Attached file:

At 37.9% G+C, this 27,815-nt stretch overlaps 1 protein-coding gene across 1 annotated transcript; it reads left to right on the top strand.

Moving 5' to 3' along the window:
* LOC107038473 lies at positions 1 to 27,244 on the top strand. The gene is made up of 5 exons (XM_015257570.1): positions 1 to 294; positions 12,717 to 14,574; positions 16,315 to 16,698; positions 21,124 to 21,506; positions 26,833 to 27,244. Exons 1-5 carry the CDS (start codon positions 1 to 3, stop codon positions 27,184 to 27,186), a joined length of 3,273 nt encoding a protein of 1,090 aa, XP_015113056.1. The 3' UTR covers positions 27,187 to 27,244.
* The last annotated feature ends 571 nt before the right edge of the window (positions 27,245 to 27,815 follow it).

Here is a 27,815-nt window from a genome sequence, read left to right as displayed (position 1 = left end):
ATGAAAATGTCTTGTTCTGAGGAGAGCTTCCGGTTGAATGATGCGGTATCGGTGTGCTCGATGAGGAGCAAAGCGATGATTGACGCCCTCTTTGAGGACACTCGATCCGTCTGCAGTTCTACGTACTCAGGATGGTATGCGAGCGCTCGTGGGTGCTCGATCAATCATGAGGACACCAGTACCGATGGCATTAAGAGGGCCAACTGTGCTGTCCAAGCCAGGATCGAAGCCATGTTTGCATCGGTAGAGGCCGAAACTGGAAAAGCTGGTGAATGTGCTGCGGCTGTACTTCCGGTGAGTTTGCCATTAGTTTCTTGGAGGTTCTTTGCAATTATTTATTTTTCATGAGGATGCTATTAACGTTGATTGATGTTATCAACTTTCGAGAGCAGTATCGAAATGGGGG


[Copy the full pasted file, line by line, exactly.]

At 37.9% G+C, this 27,815-nt stretch overlaps 1 protein-coding gene across 1 annotated transcript; it reads left to right on the top strand.

Moving 5' to 3' along the window:
* LOC107038473 lies at positions 1 to 27,244 on the top strand. The gene is made up of 5 exons (XM_015257570.1): positions 1 to 294; positions 12,717 to 14,574; positions 16,315 to 16,698; positions 21,124 to 21,506; positions 26,833 to 27,244. Exons 1-5 carry the CDS (start codon positions 1 to 3, stop codon positions 27,184 to 27,186), a joined length of 3,273 nt encoding a protein of 1,090 aa, XP_015113056.1. The 3' UTR covers positions 27,187 to 27,244.
* The last annotated feature ends 571 nt before the right edge of the window (positions 27,245 to 27,815 follow it).

Here is a 27,815-nt window from a genome sequence, read left to right as displayed (position 1 = left end):
ATGAAAATGTCTTGTTCTGAGGAGAGCTTCCGGTTGAATGATGCGGTATCGGTGTGCTCGATGAGGAGCAAAGCGATGATTGACGCCCTCTTTGAGGACACTCGATCCGTCTGCAGTTCTACGTACTCAGGATGGTATGCGAGCGCTCGTGGGTGCTCGATCAATCATGAGGACACCAGTACCGATGGCATTAAGAGGGCCAACTGTGCTGTCCAAGCCAGGATCGAAGCCATGTTTGCATCGGTAGAGGCCGAAACTGGAAAAGCTGGTGAATGTGCTGCGGCTGTACTTCCGGTGAGTTTGCCATTAGTTTCTTGGAGGTTCTTTGCAATTATTTATTTTTCATGAGGATGCTATTAACGTTGATTGATGTTATCAACTTTCGAGAGCAGTATCGAAATGGGGG